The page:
The TV after show is certainly no afterthought these days.
Ratings for “Talking Dead,” the interactive recap show that follows episodes of AMC’s megahit “The Walking Dead,” typically rank higher than some of the biggest titles on TV. AMC also cashed in on big audiences for “Breaking Bad,” “Better Call Saul” and “Fear the Walking Dead” by developing “Talking” after shows for those series.
Last year, Space launched “After the Black” for the Toronto-shot sci-fi series “Orphan Black” (it was also picked up by BBC America for the show’s current fourth season) and HBO recently launched “After the Thrones” to tap into the insatiable interest in “Game of Thrones.”
It’s clear the genre is thriving. And to think it all seems to have started 10 years ago in Toronto, at MTV Canada.
“I think it was the first,” Jessi Cruickshank says confidently of “The After Show” that she and Dan Levy hosted on the channel from 2006 to 2010.
Back then, Cruickshank was fresh out of the University of Toronto, where she graduated with honours on a full scholarship. When her boss asked her to watch DVDs of the breezy teen reality show “Laguna Beach: The Real Orange County,” her reaction was: “I hate it. These vapid teenagers are sending a damaging message to young people. I don’t want any part of it.”
“He says, ‘Well that’s too bad, because you’re going to be doing a show where you talk about the ‘Laguna Beach’ episode every Friday night,” Cruickshank recalls. “I thought this was the worst punishment any human could put upon me.”
She says the channel was just trying to meet its federal broadcast obligation to air a certain amount of Canadian content. She and Levy sat on pillows on the floor with martinis and guest commentators, providing bon mots on the show. At times, they weren’t even looking at the right camera.
“Nobody thought anybody would watch, the first few months,” says the comical Cruickshank, the Calgary-born correspondent for CTV’s “eTalk” who also hosts “Canada’s Smartest Person” on CBC.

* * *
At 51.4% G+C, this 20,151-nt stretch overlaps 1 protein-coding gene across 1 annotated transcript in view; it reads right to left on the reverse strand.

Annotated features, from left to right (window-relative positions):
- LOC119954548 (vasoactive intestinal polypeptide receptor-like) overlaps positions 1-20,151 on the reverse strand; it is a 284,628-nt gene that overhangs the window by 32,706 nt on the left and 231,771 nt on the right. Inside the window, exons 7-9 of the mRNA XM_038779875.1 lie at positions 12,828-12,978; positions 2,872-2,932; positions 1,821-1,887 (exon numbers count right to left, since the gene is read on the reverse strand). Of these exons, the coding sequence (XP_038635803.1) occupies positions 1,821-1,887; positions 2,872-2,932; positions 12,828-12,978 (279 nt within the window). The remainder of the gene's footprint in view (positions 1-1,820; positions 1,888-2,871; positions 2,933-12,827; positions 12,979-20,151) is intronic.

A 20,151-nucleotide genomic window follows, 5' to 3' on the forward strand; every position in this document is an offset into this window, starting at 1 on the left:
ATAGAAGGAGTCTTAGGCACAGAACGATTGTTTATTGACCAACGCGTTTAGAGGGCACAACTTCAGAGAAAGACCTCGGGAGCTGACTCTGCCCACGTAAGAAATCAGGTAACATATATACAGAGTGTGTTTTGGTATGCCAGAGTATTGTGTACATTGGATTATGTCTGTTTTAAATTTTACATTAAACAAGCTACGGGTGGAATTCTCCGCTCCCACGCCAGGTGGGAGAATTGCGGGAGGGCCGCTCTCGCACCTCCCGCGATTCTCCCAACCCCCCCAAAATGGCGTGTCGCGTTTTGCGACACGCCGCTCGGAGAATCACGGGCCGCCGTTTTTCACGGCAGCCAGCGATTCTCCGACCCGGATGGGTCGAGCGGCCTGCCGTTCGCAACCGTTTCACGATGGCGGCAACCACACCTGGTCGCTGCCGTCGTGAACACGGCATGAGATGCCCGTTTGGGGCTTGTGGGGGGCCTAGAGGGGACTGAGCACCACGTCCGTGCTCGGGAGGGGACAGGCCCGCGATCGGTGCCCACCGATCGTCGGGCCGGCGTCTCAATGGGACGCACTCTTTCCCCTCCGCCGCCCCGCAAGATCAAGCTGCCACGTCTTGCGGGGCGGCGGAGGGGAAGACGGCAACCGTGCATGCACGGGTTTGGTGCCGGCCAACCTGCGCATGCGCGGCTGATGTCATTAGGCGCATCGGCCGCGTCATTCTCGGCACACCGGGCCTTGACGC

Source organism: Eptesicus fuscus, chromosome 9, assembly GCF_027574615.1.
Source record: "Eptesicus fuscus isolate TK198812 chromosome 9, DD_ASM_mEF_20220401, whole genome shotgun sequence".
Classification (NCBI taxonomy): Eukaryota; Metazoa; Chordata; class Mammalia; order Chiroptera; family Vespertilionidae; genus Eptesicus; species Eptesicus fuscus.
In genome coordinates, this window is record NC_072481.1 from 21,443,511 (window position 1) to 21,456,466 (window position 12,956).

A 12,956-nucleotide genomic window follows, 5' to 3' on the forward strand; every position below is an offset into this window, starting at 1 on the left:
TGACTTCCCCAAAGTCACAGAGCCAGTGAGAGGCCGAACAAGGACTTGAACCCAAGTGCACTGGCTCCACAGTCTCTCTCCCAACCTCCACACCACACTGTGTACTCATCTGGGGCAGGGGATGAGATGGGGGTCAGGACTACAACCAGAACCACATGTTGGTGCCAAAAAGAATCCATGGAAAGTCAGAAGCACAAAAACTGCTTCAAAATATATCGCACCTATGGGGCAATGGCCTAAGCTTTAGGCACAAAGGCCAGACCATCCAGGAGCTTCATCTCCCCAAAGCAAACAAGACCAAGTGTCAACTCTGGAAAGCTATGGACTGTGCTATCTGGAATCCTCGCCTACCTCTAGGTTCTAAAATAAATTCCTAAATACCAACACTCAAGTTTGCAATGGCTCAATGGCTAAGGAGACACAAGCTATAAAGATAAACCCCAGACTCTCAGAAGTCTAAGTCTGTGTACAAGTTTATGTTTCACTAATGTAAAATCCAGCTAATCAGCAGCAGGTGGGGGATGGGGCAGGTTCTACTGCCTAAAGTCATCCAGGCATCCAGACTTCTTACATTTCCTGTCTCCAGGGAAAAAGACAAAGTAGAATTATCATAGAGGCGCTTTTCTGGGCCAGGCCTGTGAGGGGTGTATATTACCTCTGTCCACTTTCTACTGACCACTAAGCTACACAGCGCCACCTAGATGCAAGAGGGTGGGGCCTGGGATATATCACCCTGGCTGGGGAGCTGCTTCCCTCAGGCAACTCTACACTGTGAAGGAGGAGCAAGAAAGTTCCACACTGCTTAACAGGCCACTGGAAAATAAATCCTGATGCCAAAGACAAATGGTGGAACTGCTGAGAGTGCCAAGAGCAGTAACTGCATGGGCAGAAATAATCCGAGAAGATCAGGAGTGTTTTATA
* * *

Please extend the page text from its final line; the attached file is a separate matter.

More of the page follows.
Some of the guests weren’t shy with the martinis, and one imbiber said something “so _ I think it was vulgar _ inappropriate, that she actually lost her job,” says Cruickshank. “Maybe that was the first inkling that people were actually watching.”
And indeed, they were.
For the “Laguna Beach” finale, “The After Show” producers decided to shoot it in front of a live studio audience and were shocked when thousands of fans lined up outside MTV Canada headquarters, prompting police to shut down part of Yonge Street.
That led to the debut of “The Hills After Show” in June 2006, in which Cruickshank and Levy provided tongue-in-cheek commentary about the oh-so-serious lives of the series’ comely young adults in Los Angeles.
Thousands of screaming fans descended on the studio weekly and even “The Hills” cast members admitted to watching. “The After Show” became such a hit, MTV in the U.S. started broadcasting it in August 2007.
Thus spawned the after-show craze. It’s not surprising why after shows became the next big thing on TV, says “Damien” showrunner Glen Mazzara, who previously executive produced “The Walking Dead.”
“I’ll tell you why: they’re cheap,” says Mazzara.
“It’s a very, very cheap spin-off, in a sense. You have a built-in audience.”
It also adds to the brand and will probably “outperform anything else that’s going to run right after” the main series,” he adds.
Ajay Fry, co-host of “After the Black,” also points to the rise of genre content in cinema and TV. Sci-fi, supernatural and superhero shows present “strong moral challenges” that beg to be dissected in an after show.
“‘Orphan Black’ is a lot about body autonomy and issues of feminism, the crux of faith versus science _ these are heavy things and people want to talk about these issues,” says Fry, who also hosts “InnerSpace” on Space.
The key is having guests and hosts who are as passionate about the show as the fans are, says Fry, who has also hosted several other after shows on Space.
“Because really, an after show is much like sports talk radio. You’ve got to have genuine enthusiasm for the content that the people are discussing on the show.”
Cruickshank thinks being Canadian also helped their success.
“When we were watching these kids on ‘Laguna Beach’ or these young adults in L.A., we had such an outsider perspective,” she says.
“I had maybe spent a week of my life in California. I didn’t know what that lifestyle was. So we had this great separation, as did our viewers.”